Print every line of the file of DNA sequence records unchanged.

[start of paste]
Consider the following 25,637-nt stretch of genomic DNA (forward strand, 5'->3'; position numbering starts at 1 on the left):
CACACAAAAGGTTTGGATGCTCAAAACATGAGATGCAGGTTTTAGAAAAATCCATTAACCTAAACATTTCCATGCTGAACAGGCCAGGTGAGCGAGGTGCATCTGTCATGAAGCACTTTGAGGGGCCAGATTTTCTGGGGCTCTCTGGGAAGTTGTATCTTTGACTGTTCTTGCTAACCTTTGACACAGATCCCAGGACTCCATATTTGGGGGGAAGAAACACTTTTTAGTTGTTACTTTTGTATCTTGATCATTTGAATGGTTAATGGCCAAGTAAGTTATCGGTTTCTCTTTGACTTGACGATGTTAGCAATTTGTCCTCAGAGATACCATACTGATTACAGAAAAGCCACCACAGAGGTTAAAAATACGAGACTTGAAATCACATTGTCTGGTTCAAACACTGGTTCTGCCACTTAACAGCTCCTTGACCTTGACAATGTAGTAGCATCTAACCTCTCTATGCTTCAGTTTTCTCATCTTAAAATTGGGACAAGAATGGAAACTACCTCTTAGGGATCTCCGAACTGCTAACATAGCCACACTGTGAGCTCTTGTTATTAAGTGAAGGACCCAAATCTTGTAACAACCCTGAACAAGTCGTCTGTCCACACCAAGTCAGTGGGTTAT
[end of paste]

Consider the following 25,637-nt stretch of genomic DNA (forward strand, 5'->3'; position numbering starts at 1 on the left):
CACACAAAAGGTTTGGATGCTCAAAACATGAGATGCAGGTTTTAGAAAAATCCATTAACCTAAACATTTCCATGCTGAACAGGCCAGGTGAGCGAGGTGCATCTGTCATGAAGCACTTTGAGGGGCCAGATTTTCTGGGGCTCTCTGGGAAGTTGTATCTTTGACTGTTCTTGCTAACCTTTGACACAGATCCCAGGACTCCATATTTGGGGGGAAGAAACACTTTTTAGTTGTTACTTTTGTATCTTGATCATTTGAATGGTTAATGGCCAAGTAAGTTATCGGTTTCTCTTTGACTTGACGATGTTAGCAATTTGTCCTCAGAGATACCATACTGATTACAGAAAAGCCACCACAGAGGTTAAAAATACGAGACTTGAAATCACATTGTCTGGTTCAAACACTGGTTCTGCCACTTAACAGCTCCTTGACCTTGACAATGTAGTAGCATCTAACCTCTCTATGCTTCAGTTTTCTCATCTTAAAATTGGGACAAGAATGGAAACTACCTCTTAGGGATCTCCGAACTGCTAACATAGCCACACTGTGAGCTCTTGTTATTAAGTGAAGGACCCAAATCTTGTAACAACCCTGAACAAGTCGTCTGTCCACACCAAGTCAGTGGGTTAT